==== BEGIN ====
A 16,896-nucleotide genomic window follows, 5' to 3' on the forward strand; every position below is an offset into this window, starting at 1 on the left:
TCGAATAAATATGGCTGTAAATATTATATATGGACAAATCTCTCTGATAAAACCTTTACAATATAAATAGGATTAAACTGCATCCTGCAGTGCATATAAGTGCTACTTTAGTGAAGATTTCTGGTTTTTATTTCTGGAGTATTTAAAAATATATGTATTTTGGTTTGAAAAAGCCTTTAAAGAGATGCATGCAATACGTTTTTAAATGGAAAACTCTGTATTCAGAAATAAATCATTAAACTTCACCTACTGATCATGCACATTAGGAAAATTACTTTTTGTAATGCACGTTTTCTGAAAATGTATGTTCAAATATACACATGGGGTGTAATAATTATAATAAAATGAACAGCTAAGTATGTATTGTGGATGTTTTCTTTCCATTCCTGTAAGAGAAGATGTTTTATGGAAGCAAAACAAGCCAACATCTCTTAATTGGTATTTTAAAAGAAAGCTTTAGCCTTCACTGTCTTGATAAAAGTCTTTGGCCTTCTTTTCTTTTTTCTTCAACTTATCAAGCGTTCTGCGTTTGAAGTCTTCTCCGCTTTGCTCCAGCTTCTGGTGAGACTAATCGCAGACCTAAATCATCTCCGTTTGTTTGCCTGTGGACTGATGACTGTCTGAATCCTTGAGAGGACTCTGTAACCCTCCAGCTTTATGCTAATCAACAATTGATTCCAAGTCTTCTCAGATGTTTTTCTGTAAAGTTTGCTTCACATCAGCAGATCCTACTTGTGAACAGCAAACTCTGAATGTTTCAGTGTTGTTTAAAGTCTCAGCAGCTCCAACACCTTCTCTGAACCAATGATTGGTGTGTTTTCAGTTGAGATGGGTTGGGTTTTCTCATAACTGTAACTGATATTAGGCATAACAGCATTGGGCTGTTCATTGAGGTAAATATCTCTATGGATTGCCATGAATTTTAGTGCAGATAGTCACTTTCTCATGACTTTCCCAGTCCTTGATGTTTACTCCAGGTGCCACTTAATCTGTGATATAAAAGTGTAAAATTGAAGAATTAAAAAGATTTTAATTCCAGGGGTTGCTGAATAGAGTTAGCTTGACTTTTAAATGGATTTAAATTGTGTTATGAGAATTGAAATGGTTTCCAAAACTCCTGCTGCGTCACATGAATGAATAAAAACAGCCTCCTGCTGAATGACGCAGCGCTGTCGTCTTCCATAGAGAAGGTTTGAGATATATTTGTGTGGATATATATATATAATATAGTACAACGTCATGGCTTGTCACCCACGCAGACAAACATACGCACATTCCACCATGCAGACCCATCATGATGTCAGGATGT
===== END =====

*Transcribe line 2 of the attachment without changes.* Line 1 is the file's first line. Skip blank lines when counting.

TCGAATAAATATGGCTGTAAATATTATATATGGACAAATCTCTCTGATAAAACCTTTACAATATAAATAGGATTAAACTGCATCCTGCAGTGCATATAAGTGCTACTTTAGTGAAGATTTCTGGTTTTTATTTCTGGAGTATTTAAAAATATATGTATTTTGGTTTGAAAAAGCCTTTAAAGAGATGCATGCAATACGTTTTTAAATGGAAAACTCTGTATTCAGAAATAAATCATTAAACTTCACCTACTGATCATGCACATTAGGAAAATTACTTTTTGTAATGCACGTTTTCTGAAAATGTATGTTCAAATATACACATGGGGTGTAATAATTATAATAAAATGAACAGCTAAGTATGTATTGTGGATGTTTTCTTTCCATTCCTGTAAGAGAAGATGTTTTATGGAAGCAAAACAAGCCAACATCTCTTAATTGGTATTTTAAAAGAAAGCTTTAGCCTTCACTGTCTTGATAAAAGTCTTTGGCCTTCTTTTCTTTTTTCTTCAACTTATCAAGCGTTCTGCGTTTGAAGTCTTCTCCGCTTTGCTCCAGCTTCTGGTGAGACTAATCGCAGACCTAAATCATCTCCGTTTGTTTGCCTGTGGACTGATGACTGTCTGAATCCTTGAGAGGACTCTGTAACCCTCCAGCTTTATGCTAATCAACAATTGATTCCAAGTCTTCTCAGATGTTTTTCTGTAAAGTTTGCTTCACATCAGCAGATCCTACTTGTGAACAGCAAACTCTGAATGTTTCAGTGTTGTTTAAAGTCTCAGCAGCTCCAACACCTTCTCTGAACCAATGATTGGTGTGTTTTCAGTTGAGATGGGTTGGGTTTTCTCATAACTGTAACTGATATTAGGCATAACAGCATTGGGCTGTTCATTGAGGTAAATATCTCTATGGATTGCCATGAATTTTAGTGCAGATAGTCACTTTCTCATGACTTTCCCAGTCCTTGATGTTTACTCCAGGTGCCACTTAATCTGTGATATAAAAGTGTAAAATTGAAGAATTAAAAAGATTTTAATTCCAGGGGTTGCTGAATAGAGTTAGCTTGACTTTTAAATGGATTTAAATTGTGTTATGAGAATTGAAATGGTTTCCAAAACTCCTGCTGCGTCACATGAATGAATAAAAACAGCCTCCTGCTGAATGACGCAGCGCTGTCGTCTTCCATAGAGAAGGTTTGAGATATATTTGTGTGGATATATATATATAATATAGTACAACGTCATGGCTTGTCACCCACGCAGACAAACATACGCACATTCCACCATGCAGACCCATCATGATGTCAGGATGT